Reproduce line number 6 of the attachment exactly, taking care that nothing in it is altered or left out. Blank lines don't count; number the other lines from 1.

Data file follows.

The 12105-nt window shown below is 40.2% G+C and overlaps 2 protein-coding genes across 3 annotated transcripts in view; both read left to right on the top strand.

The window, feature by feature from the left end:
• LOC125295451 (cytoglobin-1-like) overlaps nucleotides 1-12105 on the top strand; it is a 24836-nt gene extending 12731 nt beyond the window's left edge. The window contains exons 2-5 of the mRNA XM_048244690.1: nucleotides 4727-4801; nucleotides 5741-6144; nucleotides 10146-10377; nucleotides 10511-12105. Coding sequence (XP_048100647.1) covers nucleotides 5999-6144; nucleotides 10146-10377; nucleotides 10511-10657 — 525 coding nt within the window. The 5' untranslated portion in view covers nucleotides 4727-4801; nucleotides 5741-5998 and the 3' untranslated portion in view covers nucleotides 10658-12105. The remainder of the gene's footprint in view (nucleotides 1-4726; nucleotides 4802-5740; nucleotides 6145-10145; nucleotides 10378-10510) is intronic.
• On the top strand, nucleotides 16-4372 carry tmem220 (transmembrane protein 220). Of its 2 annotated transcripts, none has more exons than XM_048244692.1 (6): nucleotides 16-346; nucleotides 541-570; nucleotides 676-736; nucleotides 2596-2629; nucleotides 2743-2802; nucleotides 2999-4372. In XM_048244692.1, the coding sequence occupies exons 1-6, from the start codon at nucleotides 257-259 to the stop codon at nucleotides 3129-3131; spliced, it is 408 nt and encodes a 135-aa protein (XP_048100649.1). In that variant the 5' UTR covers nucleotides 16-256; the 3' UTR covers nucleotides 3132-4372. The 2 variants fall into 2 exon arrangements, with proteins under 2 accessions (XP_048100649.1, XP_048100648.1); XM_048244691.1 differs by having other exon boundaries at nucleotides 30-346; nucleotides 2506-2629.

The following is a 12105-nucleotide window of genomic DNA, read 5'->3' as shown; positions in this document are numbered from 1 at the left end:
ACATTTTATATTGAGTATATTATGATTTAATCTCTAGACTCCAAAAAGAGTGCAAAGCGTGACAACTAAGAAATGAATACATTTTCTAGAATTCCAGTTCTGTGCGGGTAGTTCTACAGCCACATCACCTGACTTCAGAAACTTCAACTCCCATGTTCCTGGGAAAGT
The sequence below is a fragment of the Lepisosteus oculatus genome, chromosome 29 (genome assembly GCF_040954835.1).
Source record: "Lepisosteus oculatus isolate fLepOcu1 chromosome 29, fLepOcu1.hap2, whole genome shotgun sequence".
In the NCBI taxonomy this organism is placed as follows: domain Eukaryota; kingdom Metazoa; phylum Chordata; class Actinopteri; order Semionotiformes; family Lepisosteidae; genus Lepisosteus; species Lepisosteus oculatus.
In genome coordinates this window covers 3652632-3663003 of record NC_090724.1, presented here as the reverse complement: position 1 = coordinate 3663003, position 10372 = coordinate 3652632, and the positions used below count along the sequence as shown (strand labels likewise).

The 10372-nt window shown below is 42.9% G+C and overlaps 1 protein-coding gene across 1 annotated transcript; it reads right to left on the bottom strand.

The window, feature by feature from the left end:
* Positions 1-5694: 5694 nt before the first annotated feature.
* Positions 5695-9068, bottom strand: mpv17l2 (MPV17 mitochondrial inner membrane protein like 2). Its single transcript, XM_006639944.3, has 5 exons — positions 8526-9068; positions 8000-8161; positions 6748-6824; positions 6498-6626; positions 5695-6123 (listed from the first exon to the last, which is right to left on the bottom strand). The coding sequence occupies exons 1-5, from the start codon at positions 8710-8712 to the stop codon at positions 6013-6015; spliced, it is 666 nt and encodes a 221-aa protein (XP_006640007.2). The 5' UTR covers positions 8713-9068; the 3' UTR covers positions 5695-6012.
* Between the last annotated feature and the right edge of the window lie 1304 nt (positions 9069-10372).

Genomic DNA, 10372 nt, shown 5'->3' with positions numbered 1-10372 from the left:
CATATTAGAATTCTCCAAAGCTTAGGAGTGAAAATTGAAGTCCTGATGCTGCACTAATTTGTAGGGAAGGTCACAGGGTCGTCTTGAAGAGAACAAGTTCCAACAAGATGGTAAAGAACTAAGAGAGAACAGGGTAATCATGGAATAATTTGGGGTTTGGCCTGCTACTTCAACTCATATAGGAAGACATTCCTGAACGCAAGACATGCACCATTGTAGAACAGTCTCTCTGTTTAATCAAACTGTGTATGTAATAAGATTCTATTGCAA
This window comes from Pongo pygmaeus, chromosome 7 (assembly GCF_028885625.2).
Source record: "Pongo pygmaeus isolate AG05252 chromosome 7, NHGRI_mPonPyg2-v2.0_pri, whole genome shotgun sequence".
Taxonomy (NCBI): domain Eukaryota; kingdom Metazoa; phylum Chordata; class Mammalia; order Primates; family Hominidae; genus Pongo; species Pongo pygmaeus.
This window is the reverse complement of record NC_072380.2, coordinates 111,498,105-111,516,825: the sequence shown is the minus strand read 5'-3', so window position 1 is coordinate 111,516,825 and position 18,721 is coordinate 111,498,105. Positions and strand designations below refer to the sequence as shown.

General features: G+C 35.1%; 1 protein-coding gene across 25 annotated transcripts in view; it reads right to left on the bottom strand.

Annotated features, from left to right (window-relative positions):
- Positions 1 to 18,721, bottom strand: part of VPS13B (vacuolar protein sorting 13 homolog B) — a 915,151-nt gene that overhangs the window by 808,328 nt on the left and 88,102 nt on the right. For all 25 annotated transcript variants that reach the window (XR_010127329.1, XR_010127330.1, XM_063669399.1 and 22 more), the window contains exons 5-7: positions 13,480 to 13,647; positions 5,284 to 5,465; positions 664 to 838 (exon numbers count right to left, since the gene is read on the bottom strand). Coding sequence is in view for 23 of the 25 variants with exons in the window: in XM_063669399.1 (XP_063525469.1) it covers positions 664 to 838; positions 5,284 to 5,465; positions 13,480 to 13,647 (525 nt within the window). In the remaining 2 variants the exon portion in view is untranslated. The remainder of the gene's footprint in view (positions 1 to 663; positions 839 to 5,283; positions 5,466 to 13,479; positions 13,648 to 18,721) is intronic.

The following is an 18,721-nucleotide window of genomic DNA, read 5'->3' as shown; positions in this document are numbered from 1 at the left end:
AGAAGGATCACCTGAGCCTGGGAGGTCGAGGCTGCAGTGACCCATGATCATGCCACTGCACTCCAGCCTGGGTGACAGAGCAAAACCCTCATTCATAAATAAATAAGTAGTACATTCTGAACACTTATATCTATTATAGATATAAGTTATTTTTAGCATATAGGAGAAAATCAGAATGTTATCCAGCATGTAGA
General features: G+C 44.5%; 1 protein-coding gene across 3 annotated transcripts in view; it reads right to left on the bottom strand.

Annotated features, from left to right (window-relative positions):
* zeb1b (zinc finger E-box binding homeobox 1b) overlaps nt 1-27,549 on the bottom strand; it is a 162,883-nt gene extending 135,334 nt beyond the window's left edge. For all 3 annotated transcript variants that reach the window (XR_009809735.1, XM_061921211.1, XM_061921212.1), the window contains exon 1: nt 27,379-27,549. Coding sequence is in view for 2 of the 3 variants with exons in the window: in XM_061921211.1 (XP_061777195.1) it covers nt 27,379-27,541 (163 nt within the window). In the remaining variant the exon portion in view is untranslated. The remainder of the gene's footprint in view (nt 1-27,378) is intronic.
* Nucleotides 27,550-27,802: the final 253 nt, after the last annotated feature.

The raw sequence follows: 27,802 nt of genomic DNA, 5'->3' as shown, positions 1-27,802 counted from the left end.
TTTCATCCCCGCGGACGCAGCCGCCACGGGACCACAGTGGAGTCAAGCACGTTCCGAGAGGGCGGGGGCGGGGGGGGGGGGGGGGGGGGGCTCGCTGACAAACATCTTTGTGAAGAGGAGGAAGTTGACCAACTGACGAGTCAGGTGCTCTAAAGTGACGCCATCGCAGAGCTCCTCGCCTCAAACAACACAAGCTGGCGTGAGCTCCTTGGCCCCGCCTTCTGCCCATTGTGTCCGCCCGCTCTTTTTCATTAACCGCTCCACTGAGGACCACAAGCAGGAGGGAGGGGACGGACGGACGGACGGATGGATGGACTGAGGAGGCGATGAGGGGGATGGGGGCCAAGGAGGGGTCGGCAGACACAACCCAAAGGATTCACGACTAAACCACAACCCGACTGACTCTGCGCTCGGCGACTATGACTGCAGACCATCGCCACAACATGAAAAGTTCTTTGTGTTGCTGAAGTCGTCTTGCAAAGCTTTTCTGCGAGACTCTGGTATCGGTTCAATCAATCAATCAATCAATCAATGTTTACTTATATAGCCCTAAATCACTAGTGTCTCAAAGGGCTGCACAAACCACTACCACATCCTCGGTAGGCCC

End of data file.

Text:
ACATTTTATATTGAGTATATTATGATTTAATCTCTAGACTCCAAAAAGAGTGCAAAGCGTGACAACTAAGAAATGAATACATTTTCTAGAATTCCAGTTCTGTGCGGGTAGTTCTACAGCCACATCACCTGACTTCAGAAACTTCAACTCCCATGTTCCTGGGAAAGT